ESHRE was delighted to welcome Fertility Fest - the world’s firsts arts festival dedicated to fertility, infertility, modern families and the science of making babies.
Founded in 2016 by Jessica Hepburn and Gabby Vautier, professional arts producers and former IVF patients, the festival’s work has already been making an international impact.
Fertility Fest aims to bring together artists with fertility experts to achieve three important aims - to advance fertility education; raise public conversation about all aspects of infertility and reproductive science; and to improve emotional care and support for people struggling to conceive.
At ESHRE Barcelona 2018, Fertility Fest presented the work of four leading artists whose moving and thought-provoking work aims to unlock the patient perspective of infertility and IVF in the hope of working hand in hand with the fertility profession to improve outcomes for everyone whatever their fertility story, however it ends.
Paula Bonet is an artist whose work centres in oil painting, engraving and illustration. She has exhibited in Barcelona, Madrid, Porto, Paris, London, Belgium, Urbino, Berlin, Santiago de Chile, Valencia, Miami and Mexico. She has also published several successful books: Qué hacer cuando en la pantalla aparece The End, 813 Truffaut, La sed, Quema la memoria, Escribe con Rosa Montero, Por el olvido, and soon, Roedores: Cuerpo de embarazada sin embrión.
After suffering her first miscarriage, Paula Bonet got pregnant again with a girl, for whom she wrote and painted Roedores, a book which is both a story and a love letter to a daughter who ultimately could not be born either. It is an intimate journal in which she shares her hopes and her fears in an attempt to understand the trauma and the corporeity of absence. In this she enlightens one of the darkest abysses avoided by so many women, giving voice to the silence, breaking a taboo and normalizing a reality that is so common, and yet so traumatic.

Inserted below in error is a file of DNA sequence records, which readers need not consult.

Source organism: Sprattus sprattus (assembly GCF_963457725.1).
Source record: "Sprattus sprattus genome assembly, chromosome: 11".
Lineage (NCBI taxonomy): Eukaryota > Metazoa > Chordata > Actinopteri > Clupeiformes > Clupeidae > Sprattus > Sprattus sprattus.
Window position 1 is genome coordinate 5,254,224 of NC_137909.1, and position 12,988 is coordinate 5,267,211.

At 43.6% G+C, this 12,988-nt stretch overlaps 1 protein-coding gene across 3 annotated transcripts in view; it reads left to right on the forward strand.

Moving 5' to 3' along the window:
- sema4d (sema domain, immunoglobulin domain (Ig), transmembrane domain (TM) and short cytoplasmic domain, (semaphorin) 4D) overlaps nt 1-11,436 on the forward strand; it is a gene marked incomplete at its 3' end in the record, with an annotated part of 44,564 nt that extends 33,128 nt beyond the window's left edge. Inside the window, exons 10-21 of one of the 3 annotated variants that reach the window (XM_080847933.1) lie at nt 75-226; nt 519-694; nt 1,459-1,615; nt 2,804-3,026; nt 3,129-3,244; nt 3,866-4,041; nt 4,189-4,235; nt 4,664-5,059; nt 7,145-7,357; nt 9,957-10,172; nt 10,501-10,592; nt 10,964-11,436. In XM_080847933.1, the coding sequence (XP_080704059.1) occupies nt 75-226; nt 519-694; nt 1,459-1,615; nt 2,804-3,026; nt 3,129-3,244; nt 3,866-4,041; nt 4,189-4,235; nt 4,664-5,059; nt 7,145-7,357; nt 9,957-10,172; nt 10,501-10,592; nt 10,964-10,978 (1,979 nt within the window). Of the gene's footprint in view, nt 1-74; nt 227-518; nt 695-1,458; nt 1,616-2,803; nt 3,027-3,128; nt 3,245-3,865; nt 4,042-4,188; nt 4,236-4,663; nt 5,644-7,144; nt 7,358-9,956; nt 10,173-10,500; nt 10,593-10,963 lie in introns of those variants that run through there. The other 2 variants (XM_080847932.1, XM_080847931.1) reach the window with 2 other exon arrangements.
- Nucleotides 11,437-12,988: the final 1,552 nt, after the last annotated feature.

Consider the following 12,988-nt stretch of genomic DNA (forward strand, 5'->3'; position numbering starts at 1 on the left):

Thomas Webb started making short films in his early teens and his love of film-making continued into his career. He currently works as the Head of Creative at Upbeat, a digital agency that covers video production and web development. In his spare time he still makes short films - his latest Hyper Jump has been screened at the Raindance Film Festival and the London Short Film Festival.
The Easy Bit is Tom’s first feature length documentary. It is inspired by Tom and his wife’s eleven year fertility journey. During this time they decided to write a blog about their experiences. One of the most surprising reactions to the blog was the fact that a lot of readers had never read a male account of IVF. Tom decided that regardless of the outcome of their treatment something positive should be created and the idea of a documentary about the male perspective of fertility treatment formed.
Foz Foster is an award-winning artist and senior lecturer. His work is exhibited extensively - most recently Love Dad and Labour of Love in London and Resurrections in New York.
Foz makes artwork about things that are important to him, often autobiographical. His content liberates, has a point of view and demonstrates a love of making. The imagery always relates to his ‘everyday’, the ordinary being ‘extra ordinary’. Previous content explored includes A.I.D’s & H.I.V, biblical narratives, sexual fetishism and currently emotional battles within the everyday in his project Home Front.
Labour of Love is an extensive body of artwork that celebrates the lives of Foz’s three children lost through miscarriage and aims to challenge the perception that miscarriage happens only to women. Pain will not have the last word is a 76 ft scroll painting that explores the everyday experiences and joys of being a dad. The work is not sentimental or depressing but has an authenticity, integrity and a tenderness that breaks down the perception of who experiences miscarriage. The work acts as a double-edged sword between the joys and despairs of an expectant dad.
Tina Reid Peršin is an artist who uses photography, live art and installation. Her project Photos I’ll Never Take has been exhibited in a group show in Hastings (2011), a solo show at Brighton Photo Fringe (2012), the Photofusion annual salon in London (2012) and the East Sussex Open at the Towner Gallery (2013).
The project explores the concept of the perfect family, particularly focusing on society's reaction to the childless. In the background is the modern feminist ideal of the woman who has it all. This, according to studies, has led to an increasing number of women who have delayed their childbearing too long, whilst following careers, and are now involuntarily childless, many after unsuccessful IVF which is also Tina’s experience. But whilst social conventions have changed and the notion of an ideal family with two heterosexual parents, married with children is becoming increasingly rare, the traditional model is still seen as aspirational, promoted by mass media and politicians.
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